Will the government’s austerity policies make the UK a more unequal society over the next few years? Many, especially on the left, are convinced that they will.
My guess is that overall inequality, as measured by the Gini coefficient, would be more or less unchanged.
This is hard to believe, I know, but the Treasury and the independent IFS conclude that the tax system will be more progressive under the Coalition than under Labour, and that this will counterbalance the regressive effects of cuts in benefits. The overall effect of Coalition policy will probably be to leave the gap between rich and poor unchanged.
His basis for this are calculations by the Institute for Fiscal Studies that show the combined impact of tax and benefit changes hitting high earners hardest, at least in terms of percentage of income.
In other words, taxes and transfers will continue to mitigate the effects of unequal incomes, as they have over the past couple of decades. The rich may get richer but they will pay more in tax.
UK Gini coefficient before and after taxes and transfers 1975 – 2012
The problem is that, as Chris and Paul point out, the poorer people are, the less likely they are to have savings put aside to cushion them from the effects of falling incomes. Rich people may, indeed, see their incomes fall by 8 percent while the poorest ‘only’ fall by 5 percent. But, while an 8 percent fall from £150,000 to £138,000 might be uncomfortable, a 5 percent fall from £15,000 to £14,250 could be enough to tip a household with no savings over the edge.
But there’s another transfer factor beside taxes and benefits. The OECD reckons that public services play a significant role in reducing inequality – more so in Britain than in many other countries.
Social spending in the UK relies more on public services (such as education, health etc.) than on cash transfers: spending on services amounts to over 15.4% of GDP while spending on cash transfers is some 10%. These services reduce inequality more than almost anywhere else, and this impact has increased over the 2000s.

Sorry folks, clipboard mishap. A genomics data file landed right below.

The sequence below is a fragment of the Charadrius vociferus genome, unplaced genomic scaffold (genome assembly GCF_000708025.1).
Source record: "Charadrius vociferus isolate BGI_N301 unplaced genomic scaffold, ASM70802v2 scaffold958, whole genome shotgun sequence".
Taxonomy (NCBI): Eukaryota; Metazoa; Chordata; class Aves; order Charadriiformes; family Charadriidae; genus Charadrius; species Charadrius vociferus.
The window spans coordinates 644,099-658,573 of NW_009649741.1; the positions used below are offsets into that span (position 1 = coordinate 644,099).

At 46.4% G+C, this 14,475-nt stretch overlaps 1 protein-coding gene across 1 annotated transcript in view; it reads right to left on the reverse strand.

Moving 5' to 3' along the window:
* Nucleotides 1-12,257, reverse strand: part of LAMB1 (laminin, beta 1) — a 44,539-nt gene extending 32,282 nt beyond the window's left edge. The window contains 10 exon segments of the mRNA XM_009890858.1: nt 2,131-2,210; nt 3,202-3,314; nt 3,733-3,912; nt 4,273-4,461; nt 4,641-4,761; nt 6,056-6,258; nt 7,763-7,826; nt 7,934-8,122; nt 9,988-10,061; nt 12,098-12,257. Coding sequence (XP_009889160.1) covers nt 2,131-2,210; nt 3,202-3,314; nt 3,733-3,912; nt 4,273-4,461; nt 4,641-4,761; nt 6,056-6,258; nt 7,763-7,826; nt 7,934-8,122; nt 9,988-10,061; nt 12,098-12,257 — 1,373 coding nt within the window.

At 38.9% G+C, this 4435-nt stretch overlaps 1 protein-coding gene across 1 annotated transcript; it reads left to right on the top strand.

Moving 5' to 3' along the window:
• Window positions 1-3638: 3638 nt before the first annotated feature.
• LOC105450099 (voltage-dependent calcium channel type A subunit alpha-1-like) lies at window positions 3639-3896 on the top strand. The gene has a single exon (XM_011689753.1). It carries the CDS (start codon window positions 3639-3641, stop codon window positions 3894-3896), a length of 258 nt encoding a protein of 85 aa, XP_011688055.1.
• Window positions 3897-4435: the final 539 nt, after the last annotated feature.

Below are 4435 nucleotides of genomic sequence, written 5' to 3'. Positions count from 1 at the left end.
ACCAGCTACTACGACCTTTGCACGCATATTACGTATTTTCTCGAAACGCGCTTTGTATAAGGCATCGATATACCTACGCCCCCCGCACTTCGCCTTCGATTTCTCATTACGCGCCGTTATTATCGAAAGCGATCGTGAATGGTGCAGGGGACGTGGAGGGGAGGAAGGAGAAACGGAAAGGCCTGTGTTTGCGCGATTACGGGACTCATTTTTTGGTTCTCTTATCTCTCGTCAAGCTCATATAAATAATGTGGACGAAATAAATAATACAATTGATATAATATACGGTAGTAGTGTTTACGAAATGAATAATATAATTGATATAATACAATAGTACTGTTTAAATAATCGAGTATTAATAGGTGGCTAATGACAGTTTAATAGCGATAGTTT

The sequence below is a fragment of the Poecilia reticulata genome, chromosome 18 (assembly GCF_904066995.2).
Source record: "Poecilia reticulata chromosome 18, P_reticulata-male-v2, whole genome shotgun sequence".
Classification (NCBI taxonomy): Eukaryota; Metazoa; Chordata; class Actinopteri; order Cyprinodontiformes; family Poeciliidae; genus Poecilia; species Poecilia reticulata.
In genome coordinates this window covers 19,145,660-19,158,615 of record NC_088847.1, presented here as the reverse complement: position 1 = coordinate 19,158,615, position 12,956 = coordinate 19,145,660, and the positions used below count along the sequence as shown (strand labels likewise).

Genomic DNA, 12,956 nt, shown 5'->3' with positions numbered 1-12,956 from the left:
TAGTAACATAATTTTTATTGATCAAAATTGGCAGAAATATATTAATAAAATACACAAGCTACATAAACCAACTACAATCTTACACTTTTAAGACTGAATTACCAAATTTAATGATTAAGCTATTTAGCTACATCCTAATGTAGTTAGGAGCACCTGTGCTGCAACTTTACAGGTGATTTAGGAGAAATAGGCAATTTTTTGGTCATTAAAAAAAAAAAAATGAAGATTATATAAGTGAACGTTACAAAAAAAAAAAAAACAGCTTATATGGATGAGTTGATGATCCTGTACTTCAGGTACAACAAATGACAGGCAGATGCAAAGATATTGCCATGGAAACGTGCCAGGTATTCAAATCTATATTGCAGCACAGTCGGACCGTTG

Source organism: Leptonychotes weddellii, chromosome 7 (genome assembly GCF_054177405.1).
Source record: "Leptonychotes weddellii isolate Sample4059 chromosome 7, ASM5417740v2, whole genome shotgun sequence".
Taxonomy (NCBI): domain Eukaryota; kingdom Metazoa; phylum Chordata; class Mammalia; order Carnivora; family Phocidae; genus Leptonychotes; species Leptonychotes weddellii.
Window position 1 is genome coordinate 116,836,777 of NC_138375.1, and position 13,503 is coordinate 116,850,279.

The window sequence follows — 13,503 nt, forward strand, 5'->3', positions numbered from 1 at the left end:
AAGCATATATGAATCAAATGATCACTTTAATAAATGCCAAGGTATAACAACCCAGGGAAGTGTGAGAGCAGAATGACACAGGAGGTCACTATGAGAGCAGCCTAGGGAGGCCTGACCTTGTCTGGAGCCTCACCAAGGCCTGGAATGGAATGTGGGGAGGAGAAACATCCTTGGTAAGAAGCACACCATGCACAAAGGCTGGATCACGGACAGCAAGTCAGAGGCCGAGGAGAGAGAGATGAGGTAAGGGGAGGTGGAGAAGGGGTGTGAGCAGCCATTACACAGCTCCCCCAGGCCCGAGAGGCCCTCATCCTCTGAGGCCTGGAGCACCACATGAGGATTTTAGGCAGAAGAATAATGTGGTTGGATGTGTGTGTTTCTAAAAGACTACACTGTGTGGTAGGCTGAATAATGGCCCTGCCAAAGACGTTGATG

In other words, a lot of services that people pay for in many parts of the world are subsidised or free in the UK. And, of course, spending on all these services is being cut. Even those which are supposedly ring-fenced are facing de facto cuts. Over the next few years, a lot of things that used to be free or subsidised won’t be. As the state reduces or abandons the provision of some services, the redistributive effect of Britain’s public sector will almost certainly be reduced over the next few years.
Another UK peculiarity highlighted by the OECD is this country’s high level of self-employment. It blames the rise in self-employment for half the increase in inequality since the mid-1980s:
About one-half of the increase in individual earnings inequality is explained by changes in self-employment income as on the whole the self-employed earn less than full-time workers. Their share in total earnings increased by one fifth since the mid-1980s and among the self- employed, the gap between high and low earners has risen.
While a few self-employed people have high incomes, the majority earn less than their employed counterparts. Most of the newly self-employed are not entrepreneurs or business owners but odd-jobbers scratching around for work. The former social worker interviewed by the BBC’s Mark Easton is typical:
Only last week I wrote about the youth worker Karen Creed made redundant by Norfolk County Council and now operating as a freelance. Her income has been cut to a third of what it was…
Continuing public sector redundancies and rising self-employment are likely to depress the earnings of those in the middle income groups. As the OECD says, self-employment has raised the UK’s Gini coefficient. Many more Karen Creeds will only make it worse. On top of that, if the overall unemployment level rises, more people will find themselves sliding into lower income groups.
We won’t know for a few years what effect the Coalition’s policies have had on levels of inequality. John Rentoul may well turn out to be right. Higher taxes for the wealthy may mitigate the effects of austerity. But there are other factors at work. I wouldn’t want to bet against inequality rising and the UK’s Gini coefficient going up over the next few years.